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3.18: Measurement of Transmission Line Characteristics

  • Page ID
    6284
  • [m0089_Measurement_of_Transmission_Line_Characteristics]

    This section presents a simple technique for measuring the characteristic impedance \(Z_0\), electrical length \(\beta l\), and phase velocity \(v_p\) of a lossless transmission line. This technique requires two measurements: the input impedance \(Z_{in}\) when the transmission line is short-circuited and \(Z_{in}\) when the transmission line is open-circuited.

    In Section [m0088_Input_Impedance_for_Open_and_Short_Circuit_Terminations], it is shown that the input impedance \(Z_{in}\) of a short-circuited transmission line is \[Z_{in}^{(SC)} = +jZ_0 \tan\beta l \nonumber\] and when a transmission line is terminated in an open circuit, the input impedance is \[Z_{in}^{(OC)} = -jZ_0 \cot\beta l \nonumber\] Observe what happens when we multiply these results together: \[Z_{in}^{(SC)} \cdot Z_{in}^{(OC)} = Z_0^2 \nonumber\] that is, the product of the measurements \(Z_{in}^{(OC)}\) and \(Z_{in}^{(SC)}\) is simply the square of the characteristic impedance. Therefore \[Z_0 = \sqrt{ Z_{in}^{(SC)} \cdot Z_{in}^{(OC)} }\] If we instead divide these measurements, we find \[\frac{ Z_{in}^{(SC)} }{ Z_{in}^{(OC)} } = -\tan^2\beta l \nonumber\] Therefore: \[\tan\beta l = \left[ - \frac{ Z_{in}^{(SC)} }{ Z_{in}^{(OC)} } \right]^{1/2}\] If \(l\) is known in advance to be less than \(\lambda/2\), then the electrical length \(\beta l\) can be determined by taking the inverse tangent. If \(l\) is of unknown length and longer than \(\lambda/2\), one must take care to account for the periodicity of tangent function; in this case, it may not be possible to unambiguously determine \(\beta l\). Although we shall not present the method here, it is possible to resolve this ambiguity by making multiple measurements over a range of frequencies.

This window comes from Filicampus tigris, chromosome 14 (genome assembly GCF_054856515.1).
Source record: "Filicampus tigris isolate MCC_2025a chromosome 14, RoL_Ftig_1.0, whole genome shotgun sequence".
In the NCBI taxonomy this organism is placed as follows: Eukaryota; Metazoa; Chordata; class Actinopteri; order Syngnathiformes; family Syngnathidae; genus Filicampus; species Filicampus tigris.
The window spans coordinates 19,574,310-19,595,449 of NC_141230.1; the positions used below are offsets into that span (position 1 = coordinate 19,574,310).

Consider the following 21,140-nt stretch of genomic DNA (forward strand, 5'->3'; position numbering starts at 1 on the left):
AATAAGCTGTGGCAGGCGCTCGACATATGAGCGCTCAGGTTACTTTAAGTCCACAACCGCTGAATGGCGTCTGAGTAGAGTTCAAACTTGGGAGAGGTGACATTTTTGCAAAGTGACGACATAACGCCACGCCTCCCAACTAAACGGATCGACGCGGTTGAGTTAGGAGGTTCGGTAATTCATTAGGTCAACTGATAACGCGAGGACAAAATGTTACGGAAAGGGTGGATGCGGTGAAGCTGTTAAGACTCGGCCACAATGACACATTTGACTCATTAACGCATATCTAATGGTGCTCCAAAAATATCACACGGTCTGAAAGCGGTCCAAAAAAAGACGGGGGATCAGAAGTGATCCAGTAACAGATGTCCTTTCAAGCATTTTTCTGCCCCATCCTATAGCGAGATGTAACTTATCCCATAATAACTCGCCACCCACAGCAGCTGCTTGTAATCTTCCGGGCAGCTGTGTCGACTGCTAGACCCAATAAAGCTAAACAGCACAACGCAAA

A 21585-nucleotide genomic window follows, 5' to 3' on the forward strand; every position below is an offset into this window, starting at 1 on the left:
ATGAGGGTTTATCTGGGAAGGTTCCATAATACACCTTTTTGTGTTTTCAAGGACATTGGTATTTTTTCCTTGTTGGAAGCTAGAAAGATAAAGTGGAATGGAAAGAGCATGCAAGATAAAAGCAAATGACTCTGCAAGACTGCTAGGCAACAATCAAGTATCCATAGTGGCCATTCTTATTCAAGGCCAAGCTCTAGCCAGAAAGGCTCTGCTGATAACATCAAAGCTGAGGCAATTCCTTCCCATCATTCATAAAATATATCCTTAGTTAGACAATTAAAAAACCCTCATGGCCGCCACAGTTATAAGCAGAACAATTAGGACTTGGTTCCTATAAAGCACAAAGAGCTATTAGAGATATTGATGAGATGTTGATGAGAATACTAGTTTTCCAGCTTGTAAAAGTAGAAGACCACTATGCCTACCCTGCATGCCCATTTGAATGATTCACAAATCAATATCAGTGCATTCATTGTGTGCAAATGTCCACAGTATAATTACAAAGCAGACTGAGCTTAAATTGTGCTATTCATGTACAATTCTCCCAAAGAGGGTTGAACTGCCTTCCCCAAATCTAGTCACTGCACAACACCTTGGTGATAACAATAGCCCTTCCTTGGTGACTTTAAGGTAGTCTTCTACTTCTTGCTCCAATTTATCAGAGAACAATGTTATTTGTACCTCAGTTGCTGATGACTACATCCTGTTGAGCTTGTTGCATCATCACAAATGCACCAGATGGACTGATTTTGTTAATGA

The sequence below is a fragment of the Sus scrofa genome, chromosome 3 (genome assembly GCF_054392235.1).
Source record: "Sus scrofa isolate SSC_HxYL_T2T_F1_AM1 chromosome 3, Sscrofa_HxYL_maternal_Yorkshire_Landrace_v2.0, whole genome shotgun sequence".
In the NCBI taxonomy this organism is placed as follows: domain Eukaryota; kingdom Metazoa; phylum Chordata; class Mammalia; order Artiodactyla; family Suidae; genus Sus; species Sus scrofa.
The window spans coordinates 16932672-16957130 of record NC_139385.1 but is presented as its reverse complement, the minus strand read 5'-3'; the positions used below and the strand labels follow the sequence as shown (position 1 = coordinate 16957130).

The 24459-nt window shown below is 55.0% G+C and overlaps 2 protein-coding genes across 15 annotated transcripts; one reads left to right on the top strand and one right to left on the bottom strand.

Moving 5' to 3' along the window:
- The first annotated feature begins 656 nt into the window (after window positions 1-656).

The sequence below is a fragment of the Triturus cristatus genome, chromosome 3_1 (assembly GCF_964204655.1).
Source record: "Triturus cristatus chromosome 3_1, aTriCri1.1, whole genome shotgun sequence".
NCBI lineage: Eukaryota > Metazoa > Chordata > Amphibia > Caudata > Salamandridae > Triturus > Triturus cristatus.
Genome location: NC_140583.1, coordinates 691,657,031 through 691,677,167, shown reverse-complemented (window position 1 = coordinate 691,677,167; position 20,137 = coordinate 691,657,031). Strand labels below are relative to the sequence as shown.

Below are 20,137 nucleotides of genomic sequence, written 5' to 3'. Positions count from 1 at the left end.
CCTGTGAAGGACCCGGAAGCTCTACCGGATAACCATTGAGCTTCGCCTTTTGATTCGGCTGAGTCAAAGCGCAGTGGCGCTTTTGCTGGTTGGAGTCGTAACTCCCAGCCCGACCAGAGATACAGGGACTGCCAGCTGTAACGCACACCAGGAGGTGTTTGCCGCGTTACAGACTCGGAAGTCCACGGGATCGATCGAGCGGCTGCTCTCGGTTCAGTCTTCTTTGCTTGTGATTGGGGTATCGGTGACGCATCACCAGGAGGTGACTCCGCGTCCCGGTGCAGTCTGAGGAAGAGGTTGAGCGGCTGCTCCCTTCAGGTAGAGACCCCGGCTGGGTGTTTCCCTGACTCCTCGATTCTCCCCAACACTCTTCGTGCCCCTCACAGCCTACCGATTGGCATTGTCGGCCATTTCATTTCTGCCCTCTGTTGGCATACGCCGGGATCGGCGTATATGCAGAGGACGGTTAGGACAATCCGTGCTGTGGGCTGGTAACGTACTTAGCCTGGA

Once \(\beta l\) is determined, it is simple to determine \(l\) given \(\beta\), \(\beta\) given \(l\), and then \(v_p\). For example, the phase velocity may be determined by first finding \(\beta l\) for a known length using the above procedure, calculating \(\beta = \left(\beta l\right)/l\), and then \(v_p = \omega/\beta\).

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